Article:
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Abstract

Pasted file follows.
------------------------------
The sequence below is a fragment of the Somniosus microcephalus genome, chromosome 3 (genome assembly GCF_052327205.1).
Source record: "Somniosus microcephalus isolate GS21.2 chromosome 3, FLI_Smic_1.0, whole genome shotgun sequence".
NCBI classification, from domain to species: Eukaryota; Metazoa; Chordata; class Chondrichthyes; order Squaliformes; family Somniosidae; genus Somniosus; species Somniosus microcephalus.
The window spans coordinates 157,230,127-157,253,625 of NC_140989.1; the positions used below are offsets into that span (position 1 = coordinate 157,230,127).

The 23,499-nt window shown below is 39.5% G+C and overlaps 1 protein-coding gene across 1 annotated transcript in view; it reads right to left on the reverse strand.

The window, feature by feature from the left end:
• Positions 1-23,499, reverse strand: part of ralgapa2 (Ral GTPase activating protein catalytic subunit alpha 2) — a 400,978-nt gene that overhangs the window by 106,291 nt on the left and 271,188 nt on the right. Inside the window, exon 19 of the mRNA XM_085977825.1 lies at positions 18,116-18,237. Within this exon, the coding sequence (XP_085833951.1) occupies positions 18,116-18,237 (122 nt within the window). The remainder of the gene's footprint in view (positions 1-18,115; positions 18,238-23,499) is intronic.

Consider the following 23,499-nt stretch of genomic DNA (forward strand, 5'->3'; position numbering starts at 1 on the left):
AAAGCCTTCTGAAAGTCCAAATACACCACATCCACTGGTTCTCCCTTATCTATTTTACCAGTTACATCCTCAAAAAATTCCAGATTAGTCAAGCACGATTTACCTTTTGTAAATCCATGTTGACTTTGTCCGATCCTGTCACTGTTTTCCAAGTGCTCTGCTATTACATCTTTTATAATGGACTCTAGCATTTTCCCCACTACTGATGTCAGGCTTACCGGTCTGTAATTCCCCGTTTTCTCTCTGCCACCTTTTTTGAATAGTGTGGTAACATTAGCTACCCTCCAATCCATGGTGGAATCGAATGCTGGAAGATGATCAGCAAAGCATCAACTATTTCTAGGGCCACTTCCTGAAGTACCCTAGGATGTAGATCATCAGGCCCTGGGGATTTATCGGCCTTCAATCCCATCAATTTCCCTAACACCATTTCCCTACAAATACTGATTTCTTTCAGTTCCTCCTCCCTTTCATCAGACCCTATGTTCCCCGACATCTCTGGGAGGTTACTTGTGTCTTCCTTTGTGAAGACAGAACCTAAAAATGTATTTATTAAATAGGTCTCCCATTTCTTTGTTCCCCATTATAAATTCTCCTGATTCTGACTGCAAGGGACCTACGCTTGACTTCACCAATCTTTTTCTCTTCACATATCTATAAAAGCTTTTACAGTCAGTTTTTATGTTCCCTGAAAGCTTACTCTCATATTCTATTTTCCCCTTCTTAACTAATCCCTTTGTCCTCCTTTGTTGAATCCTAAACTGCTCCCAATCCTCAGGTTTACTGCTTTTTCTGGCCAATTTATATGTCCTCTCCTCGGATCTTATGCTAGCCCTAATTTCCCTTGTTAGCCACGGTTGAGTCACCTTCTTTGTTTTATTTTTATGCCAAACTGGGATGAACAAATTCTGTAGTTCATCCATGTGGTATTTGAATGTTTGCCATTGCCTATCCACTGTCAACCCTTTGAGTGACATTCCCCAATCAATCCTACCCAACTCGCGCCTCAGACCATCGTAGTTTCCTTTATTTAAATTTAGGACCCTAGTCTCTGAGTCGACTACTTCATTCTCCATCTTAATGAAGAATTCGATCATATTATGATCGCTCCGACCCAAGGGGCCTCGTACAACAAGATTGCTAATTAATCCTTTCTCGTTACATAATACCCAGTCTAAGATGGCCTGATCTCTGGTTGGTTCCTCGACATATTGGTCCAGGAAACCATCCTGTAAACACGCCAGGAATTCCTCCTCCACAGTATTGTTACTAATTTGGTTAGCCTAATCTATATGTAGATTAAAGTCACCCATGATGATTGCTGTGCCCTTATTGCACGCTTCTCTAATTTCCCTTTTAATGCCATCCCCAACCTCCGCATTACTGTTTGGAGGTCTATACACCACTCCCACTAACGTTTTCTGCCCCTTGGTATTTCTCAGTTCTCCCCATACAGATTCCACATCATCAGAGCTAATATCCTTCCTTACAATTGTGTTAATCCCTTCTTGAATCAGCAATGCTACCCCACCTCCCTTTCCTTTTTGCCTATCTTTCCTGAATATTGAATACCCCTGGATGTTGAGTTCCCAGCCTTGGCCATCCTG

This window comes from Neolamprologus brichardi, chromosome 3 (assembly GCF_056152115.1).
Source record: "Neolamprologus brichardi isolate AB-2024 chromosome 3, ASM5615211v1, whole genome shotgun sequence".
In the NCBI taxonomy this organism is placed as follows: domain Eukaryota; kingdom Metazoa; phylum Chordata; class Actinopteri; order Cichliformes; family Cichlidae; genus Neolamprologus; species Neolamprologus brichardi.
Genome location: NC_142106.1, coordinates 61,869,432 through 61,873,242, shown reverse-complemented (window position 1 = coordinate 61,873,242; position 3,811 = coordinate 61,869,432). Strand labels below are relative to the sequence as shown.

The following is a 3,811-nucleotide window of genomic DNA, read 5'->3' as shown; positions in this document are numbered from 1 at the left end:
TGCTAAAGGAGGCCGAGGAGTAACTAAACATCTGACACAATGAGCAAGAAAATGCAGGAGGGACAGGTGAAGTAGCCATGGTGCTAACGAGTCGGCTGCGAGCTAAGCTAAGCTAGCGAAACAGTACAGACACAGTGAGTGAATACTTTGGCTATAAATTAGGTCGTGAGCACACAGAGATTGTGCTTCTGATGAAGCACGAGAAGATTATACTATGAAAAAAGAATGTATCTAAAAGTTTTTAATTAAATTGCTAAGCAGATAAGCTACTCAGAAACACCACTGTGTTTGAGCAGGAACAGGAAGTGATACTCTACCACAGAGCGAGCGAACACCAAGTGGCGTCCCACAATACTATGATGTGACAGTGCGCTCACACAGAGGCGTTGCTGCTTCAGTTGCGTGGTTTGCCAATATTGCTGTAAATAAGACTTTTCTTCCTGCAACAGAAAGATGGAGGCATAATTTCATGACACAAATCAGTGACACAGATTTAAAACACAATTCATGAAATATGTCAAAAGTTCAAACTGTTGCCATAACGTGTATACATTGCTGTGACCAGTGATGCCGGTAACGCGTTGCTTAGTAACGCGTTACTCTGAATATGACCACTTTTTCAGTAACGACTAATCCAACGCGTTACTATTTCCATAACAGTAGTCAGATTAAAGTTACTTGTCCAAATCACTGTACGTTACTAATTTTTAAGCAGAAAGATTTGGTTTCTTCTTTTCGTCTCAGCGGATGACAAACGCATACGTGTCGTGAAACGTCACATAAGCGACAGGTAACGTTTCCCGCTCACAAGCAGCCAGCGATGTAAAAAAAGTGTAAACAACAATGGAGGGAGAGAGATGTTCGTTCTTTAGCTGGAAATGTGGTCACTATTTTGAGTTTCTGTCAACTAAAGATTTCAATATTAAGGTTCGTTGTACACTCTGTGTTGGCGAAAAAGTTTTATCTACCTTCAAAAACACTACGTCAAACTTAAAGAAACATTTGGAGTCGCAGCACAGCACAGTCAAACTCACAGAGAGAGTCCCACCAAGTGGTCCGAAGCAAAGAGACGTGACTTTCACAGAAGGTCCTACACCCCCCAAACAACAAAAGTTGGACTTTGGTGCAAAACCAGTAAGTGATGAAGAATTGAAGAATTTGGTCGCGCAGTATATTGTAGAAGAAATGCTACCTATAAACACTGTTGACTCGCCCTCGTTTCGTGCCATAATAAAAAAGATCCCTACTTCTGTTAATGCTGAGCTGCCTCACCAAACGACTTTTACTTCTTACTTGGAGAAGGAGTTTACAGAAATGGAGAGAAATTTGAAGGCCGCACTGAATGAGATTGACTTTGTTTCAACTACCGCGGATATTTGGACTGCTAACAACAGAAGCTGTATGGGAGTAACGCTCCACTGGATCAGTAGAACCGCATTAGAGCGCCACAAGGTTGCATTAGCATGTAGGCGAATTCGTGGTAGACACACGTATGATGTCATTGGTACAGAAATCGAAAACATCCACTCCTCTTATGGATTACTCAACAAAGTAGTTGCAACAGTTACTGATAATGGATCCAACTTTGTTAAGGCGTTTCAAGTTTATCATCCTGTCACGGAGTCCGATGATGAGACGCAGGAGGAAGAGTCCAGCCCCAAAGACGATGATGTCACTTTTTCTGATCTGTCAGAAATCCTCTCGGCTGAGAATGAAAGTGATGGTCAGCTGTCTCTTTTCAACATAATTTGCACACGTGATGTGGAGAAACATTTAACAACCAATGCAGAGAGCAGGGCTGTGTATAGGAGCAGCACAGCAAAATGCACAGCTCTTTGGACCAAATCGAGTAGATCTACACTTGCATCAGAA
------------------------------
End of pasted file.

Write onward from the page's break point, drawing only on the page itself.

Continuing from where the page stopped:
Emerging forms of investment such as biofuels have intensified pressure on scarce land especially in developing countries. This has implications on household enterprise choice and food security. However, biofuel investments in Sub-Saharan Africa are often undertaken without adequate stakeholder consultations on priorities and preferences. In order to provide insights for managing potential resource conflicts, this study assessed farmers’ preferences on the design of biofuel investments in Kenya. Choice Experiment was used to elicit survey data from 342 farmers, and random parameter model applied in analysis. Results indicated higher positive preferences for short contract lengths, leasing of a quarter of their land, permanent employment and renewable contracts. Compensating surplus estimates showed that farmers who already practice mixed crop-livestock systems required higher compensation to accept biofuel investments. These findings offer insights on the design of biofuel investments as a potential livelihood diversification option.

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